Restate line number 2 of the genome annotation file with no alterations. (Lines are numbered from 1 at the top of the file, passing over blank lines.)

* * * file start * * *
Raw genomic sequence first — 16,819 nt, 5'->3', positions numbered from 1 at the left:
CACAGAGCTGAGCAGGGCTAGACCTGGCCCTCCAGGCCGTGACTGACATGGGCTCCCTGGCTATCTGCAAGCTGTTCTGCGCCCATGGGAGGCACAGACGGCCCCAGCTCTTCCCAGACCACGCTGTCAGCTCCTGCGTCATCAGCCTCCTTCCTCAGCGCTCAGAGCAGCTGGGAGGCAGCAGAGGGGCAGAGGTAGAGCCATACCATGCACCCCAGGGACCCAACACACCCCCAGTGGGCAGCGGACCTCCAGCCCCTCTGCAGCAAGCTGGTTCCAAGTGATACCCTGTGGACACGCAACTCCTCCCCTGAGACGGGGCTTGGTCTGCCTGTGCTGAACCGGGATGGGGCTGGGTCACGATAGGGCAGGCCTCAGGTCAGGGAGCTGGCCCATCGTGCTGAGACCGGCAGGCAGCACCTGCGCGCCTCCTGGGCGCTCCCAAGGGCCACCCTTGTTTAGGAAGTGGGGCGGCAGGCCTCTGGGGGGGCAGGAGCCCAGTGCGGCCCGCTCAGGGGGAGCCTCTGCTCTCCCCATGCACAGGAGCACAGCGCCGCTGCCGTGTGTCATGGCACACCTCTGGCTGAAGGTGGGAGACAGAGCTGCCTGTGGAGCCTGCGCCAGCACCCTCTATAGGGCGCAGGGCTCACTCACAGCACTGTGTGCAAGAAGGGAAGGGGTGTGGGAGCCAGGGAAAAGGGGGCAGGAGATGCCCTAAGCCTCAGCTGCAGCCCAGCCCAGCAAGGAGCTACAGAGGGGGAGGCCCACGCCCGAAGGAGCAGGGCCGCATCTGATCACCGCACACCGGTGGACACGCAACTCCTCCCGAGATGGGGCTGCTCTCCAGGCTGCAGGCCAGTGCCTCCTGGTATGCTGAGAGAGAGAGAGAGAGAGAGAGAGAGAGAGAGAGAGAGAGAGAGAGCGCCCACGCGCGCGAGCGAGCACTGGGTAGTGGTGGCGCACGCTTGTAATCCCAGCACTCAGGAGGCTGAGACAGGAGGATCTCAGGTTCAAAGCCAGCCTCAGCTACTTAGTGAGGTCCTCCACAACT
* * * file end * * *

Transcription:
CACAGAGCTGAGCAGGGCTAGACCTGGCCCTCCAGGCCGTGACTGACATGGGCTCCCTGGCTATCTGCAAGCTGTTCTGCGCCCATGGGAGGCACAGACGGCCCCAGCTCTTCCCAGACCACGCTGTCAGCTCCTGCGTCATCAGCCTCCTTCCTCAGCGCTCAGAGCAGCTGGGAGGCAGCAGAGGGGCAGAGGTAGAGCCATACCATGCACCCCAGGGACCCAACACACCCCCAGTGGGCAGCGGACCTCCAGCCCCTCTGCAGCAAGCTGGTTCCAAGTGATACCCTGTGGACACGCAACTCCTCCCCTGAGACGGGGCTTGGTCTGCCTGTGCTGAACCGGGATGGGGCTGGGTCACGATAGGGCAGGCCTCAGGTCAGGGAGCTGGCCCATCGTGCTGAGACCGGCAGGCAGCACCTGCGCGCCTCCTGGGCGCTCCCAAGGGCCACCCTTGTTTAGGAAGTGGGGCGGCAGGCCTCTGGGGGGGCAGGAGCCCAGTGCGGCCCGCTCAGGGGGAGCCTCTGCTCTCCCCATGCACAGGAGCACAGCGCCGCTGCCGTGTGTCATGGCACACCTCTGGCTGAAGGTGGGAGACAGAGCTGCCTGTGGAGCCTGCGCCAGCACCCTCTATAGGGCGCAGGGCTCACTCACAGCACTGTGTGCAAGAAGGGAAGGGGTGTGGGAGCCAGGGAAAAGGGGGCAGGAGATGCCCTAAGCCTCAGCTGCAGCCCAGCCCAGCAAGGAGCTACAGAGGGGGAGGCCCACGCCCGAAGGAGCAGGGCCGCATCTGATCACCGCACACCGGTGGACACGCAACTCCTCCCGAGATGGGGCTGCTCTCCAGGCTGCAGGCCAGTGCCTCCTGGTATGCTGAGAGAGAGAGAGAGAGAGAGAGAGAGAGAGAGAGAGAGAGAGAGAGCGCCCACGCGCGCGAGCGAGCACTGGGTAGTGGTGGCGCACGCTTGTAATCCCAGCACTCAGGAGGCTGAGACAGGAGGATCTCAGGTTCAAAGCCAGCCTCAGCTACTTAGTGAGGTCCTCCACAACT